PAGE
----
This is the first time that workers have influenced the IPO of a platform economy company, also thanks to the Uber judgement at the British Supreme Court.
The Gig Economy Project, led by Ben Wray, was initiated by BRAVE NEW EUROPE enabling us to provide analysis, updates, ideas, and reports from all across Europe on the Gig Economy.
This series of articles concerning the Gig Economy in the EU was made possible thanks to the generous support of the Foundation Menschenwürde und Arbeitswelt
Deliveroo’s £1 billion IPO downgrade: gig worker exploitation puts off investors
Deliveroo, the UK-based food delivery platform part-owned by Amazon, has downgraded its expectations ahead of the start of the company’s IPO on Wednesday [31 March], following a storm of criticism over workers’ rights.
The company announced that it was now expecting its shares to sell for less than it estimated last week, downgrading its top end valuation from £8.8 billion to £7.85 billion.
The downgrade followed a week of tough press attention, after an investigation by Bureau Local revealed that one in three delivery riders earn on average less than the UK minimum wage. The investigation analysed thousands of invoices from more than 300 riders.
Following the revelation, Marcus Rashford, the Manchester United footballer who has become a leading campaigner against child poverty in the UK, contacted Deliveroo for emergency talks. Deliveroo is a backer of Rashford’s End Child Poverty Taskforce and is the chief sponsor of England’s football team.
The criticism was heard in the boardrooms of some of the UK’s largest financial investors, including Aberdeen Standard, Aviva Investors, BMO Global, CCLA, LGIM and M&G, which announced that they would be boycotting the Deliveroo IPO over workers’ rights concerns.
One investor, Rupert Krefting head of corporate finance and stewardship at M&G, told the BBC that the recent UK Supreme Court verdict, which found Uber drivers are workers, represented a financial risk for Deliveroo, which relies on a similar gig economy model of work.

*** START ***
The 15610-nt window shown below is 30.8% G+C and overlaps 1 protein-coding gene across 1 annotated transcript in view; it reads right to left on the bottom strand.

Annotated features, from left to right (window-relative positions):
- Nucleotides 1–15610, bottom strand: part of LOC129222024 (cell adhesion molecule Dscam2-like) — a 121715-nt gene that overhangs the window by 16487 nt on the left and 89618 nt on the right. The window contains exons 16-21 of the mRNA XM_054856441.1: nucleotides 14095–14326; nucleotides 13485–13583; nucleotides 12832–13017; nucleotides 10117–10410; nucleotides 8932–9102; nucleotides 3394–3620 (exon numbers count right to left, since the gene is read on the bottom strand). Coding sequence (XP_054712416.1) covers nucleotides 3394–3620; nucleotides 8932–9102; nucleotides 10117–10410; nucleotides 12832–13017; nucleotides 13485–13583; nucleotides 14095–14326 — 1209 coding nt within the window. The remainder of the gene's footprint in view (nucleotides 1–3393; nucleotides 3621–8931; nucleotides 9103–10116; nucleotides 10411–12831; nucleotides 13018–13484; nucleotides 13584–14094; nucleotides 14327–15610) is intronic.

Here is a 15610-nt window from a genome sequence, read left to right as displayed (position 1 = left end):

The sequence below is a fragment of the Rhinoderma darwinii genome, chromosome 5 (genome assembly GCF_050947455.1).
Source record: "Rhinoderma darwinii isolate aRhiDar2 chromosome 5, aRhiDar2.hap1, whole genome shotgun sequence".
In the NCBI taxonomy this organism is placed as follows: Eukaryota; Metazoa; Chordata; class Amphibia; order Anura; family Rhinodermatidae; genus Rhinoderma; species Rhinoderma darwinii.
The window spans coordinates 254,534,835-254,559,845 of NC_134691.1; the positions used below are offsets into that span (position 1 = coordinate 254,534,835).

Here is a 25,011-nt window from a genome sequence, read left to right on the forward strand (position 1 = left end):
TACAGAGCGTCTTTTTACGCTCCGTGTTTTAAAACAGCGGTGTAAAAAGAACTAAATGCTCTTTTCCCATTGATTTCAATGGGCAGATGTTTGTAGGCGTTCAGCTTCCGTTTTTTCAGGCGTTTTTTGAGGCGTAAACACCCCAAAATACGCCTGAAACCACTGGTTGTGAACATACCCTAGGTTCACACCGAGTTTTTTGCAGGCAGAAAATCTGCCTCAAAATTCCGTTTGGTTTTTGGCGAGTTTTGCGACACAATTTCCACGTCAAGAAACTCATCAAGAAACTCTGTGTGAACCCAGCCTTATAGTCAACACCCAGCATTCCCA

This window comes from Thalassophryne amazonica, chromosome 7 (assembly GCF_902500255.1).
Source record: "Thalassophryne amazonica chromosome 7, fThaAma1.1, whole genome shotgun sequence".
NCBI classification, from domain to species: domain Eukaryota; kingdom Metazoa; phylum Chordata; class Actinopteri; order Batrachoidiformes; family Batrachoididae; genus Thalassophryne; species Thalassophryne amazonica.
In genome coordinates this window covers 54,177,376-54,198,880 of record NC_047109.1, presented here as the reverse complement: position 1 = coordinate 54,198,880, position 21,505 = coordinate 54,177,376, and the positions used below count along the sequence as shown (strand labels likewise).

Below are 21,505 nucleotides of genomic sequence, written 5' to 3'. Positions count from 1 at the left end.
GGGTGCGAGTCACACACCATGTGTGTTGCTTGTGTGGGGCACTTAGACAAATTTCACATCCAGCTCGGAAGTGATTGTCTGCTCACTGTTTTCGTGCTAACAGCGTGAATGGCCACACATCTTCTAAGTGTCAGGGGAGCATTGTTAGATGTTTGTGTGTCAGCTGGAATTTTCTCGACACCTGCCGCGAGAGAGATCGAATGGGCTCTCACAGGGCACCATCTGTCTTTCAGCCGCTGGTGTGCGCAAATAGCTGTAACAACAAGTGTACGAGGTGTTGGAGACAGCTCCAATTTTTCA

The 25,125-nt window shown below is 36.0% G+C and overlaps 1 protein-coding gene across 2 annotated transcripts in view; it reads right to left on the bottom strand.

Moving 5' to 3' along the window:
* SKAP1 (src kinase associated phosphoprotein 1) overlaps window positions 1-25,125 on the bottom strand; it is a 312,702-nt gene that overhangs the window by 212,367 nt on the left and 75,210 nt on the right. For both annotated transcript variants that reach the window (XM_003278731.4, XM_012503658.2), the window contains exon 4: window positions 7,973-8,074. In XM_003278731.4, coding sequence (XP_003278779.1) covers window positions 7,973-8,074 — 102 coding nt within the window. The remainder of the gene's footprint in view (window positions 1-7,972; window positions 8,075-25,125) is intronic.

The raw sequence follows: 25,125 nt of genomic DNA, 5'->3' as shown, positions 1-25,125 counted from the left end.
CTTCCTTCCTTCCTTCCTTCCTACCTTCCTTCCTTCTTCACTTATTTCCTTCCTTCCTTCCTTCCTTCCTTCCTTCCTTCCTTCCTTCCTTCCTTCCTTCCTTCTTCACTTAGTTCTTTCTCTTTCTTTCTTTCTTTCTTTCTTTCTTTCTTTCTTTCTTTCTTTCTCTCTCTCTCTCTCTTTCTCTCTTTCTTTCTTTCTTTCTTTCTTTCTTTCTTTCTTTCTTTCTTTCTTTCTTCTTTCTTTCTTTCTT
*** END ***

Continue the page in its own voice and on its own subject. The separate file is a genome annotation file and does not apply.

“Deliveroo’s narrow profit margins could be at risk if it is required to change its rider benefits to catch up with peers,” Krefting said.
Another investor, Phil Webster, portfolio manager at BMO, said labour classification was a “ticking time bomb” for the company.
Deliveroo, which according to one study is the most protested against digital platform in the world, warned potential investors in its IPO prospectus that it did face litigation risks over workers’ rights, and had set aside £112 million to cover potential legal costs.
The company stated that they “would be adversely affected if our rider model or approach to rider status and our operating practices were successfully challenged or if changes in law require us to reclassify our riders as employees.”
It has already faced defeat in a Dutch Supreme Court verdict which ruled in February that Deliveroo riders should be considered workers. A Barcelona court also came to the same conclusion in January, demanding the company gives employment contracts to 748 riders in the city.
The company also faces the possibility of regulatory changes. Deliveroo operates in eight European countries and the EU Commission is currently drawing a Directive to regulate platform work. The company has never recorded a profit, though claims to be operating profitably now, and the additional labour costs which would surely come from proper regulation of the gig economy could be seen as a major financial risk.
Deliveroo’s IPO on Wednedsay is still expected to be one of the biggest-floats in the past decade on the London market, and will net its CEO Will Shu hundreds of millions.
The IWGB union has called a strike of Deliveroo riders in the UK for 7 April, the day unconditional trading begins on Deliveroo’s IPO, and have launched a strike hardship fund for workers.
The union has also published a Deliveroo investor briefing alongside ShareAction and The Private Equity Stakeholder Project.
“The Covid-19 crisis has brought to the forefront significant issues which face Deliveroo riders which includes low pay, insecure work, safety concerns and widespread discontent,” the investor briefing states.
“While gaining due recognition as ‘key workers’ for the value they contribute to society, many riders have struggled financially through the pandemic.
“These concerns are contributing to a number of significant risks to both the company and investors alike, most significantly, litigation risks but also including reputational and financial risks.”